Pharmacies dispensing opioids thrive in Clay County, which leads Kentucky in doses of hydrocodone per person: 150 a year

Pharmacies dispensing opioids are thriving in an impoverished, coal-depressed county in Eastern Kentucky, Phil Galewitz reports for Kaiser Health News. In Clay County (Wikipedia map) the unemployment rate is 8.4 percent, well above state and national averages, and 47 percent of residents live below the poverty line. Despite the downturn in the economy in the region, in Manchester, the county’s seat and largest town, with 1,500 residents, there are 11 pharmacies, mostly independently owned, with four opening in just the past three years.

“Drug manufacturers and distributors have pumped prescription opioid painkillers into rural America, in response to demand—much of it from adults who had become physically addicted,” Galewitz writes. “The expansion of Medicaid through the Affordable Care Act increased the percentage of Clay County residents with Medicaid and gave more of them access to free prescription drugs, including pain pills. Though Clay County’s opioid problem long preceded the act, the improved legal access helped bring a long standing problem out from the shadows. Statistics show residents are swallowing the preferred prescription opioid more.”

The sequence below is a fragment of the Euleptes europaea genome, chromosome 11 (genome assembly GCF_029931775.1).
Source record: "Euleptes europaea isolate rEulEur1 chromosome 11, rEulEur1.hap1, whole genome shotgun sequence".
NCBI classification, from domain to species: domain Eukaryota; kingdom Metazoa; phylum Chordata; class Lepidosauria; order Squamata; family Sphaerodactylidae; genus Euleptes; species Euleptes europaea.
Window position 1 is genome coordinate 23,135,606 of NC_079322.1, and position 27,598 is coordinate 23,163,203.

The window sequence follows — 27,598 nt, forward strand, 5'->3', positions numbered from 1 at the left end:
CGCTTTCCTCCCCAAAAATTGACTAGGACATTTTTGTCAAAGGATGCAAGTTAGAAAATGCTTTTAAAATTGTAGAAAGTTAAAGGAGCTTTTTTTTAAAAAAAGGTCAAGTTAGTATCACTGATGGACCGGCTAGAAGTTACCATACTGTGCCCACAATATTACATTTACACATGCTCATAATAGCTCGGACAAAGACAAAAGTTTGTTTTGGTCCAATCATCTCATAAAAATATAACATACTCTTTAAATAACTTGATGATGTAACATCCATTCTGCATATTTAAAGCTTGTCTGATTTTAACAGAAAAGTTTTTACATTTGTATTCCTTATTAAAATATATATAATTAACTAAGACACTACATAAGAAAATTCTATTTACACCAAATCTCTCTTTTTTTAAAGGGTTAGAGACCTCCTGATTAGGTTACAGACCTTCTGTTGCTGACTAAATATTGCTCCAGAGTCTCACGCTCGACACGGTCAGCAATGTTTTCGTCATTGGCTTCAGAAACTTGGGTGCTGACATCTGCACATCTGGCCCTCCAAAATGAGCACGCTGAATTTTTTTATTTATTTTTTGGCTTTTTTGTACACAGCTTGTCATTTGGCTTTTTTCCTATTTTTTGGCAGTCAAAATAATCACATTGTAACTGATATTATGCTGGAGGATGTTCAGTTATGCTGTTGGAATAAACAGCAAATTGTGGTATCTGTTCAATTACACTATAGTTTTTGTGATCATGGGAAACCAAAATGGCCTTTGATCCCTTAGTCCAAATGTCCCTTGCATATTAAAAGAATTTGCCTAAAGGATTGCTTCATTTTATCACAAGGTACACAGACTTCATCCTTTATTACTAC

Clay County’s hydrocodone dosage leads the state. (Kaiser map)

In Clay County, which has 21,364 residents, “2.2 million doses of hydrocodone and about 617,000 doses of oxycodone” where dispensed during a 12-month period ending in September 2016, Galewitz writes. That’s 150 doses for every resident. Even before the ACA, prescription drugs were a problem. From 2009 to 2013, Clay County had the state’s third highest rate of hospitalizations for pharmaceutical opioid overdoses.

Clay County’s health status is one of the worst in the nation, Galewitz notes: “Four in 10 residents rate their health status as being fair or poor, twice the share for the entire state population. Close to half the county is obese. The rate of diabetes is also higher than average.”

The inpatient drug-treatment facility closest to Manchester carries a waiting list of 100 that’s grown more than 50 percent in recent years, said Tim Cesario, director of substance abuse services at the Cumberland River Comprehensive Care Center in Corbin. The facility—with 41 beds for men and 15 for women—has been at capacity for several years, he said.”

“About 60 percent of Clay’s residents are on Medicaid, up from 35 percent three years ago. It is among the most highly concentrated Medicaid populations in the country,” Galewitz writes. Steve Shannon, executive director of the Kentucky Association of Regional Programs, says Medicaid’s expansion has not created more addicts. He told Galewitz, “People who were uninsured were pretty resourceful when it came to finding drugs.”

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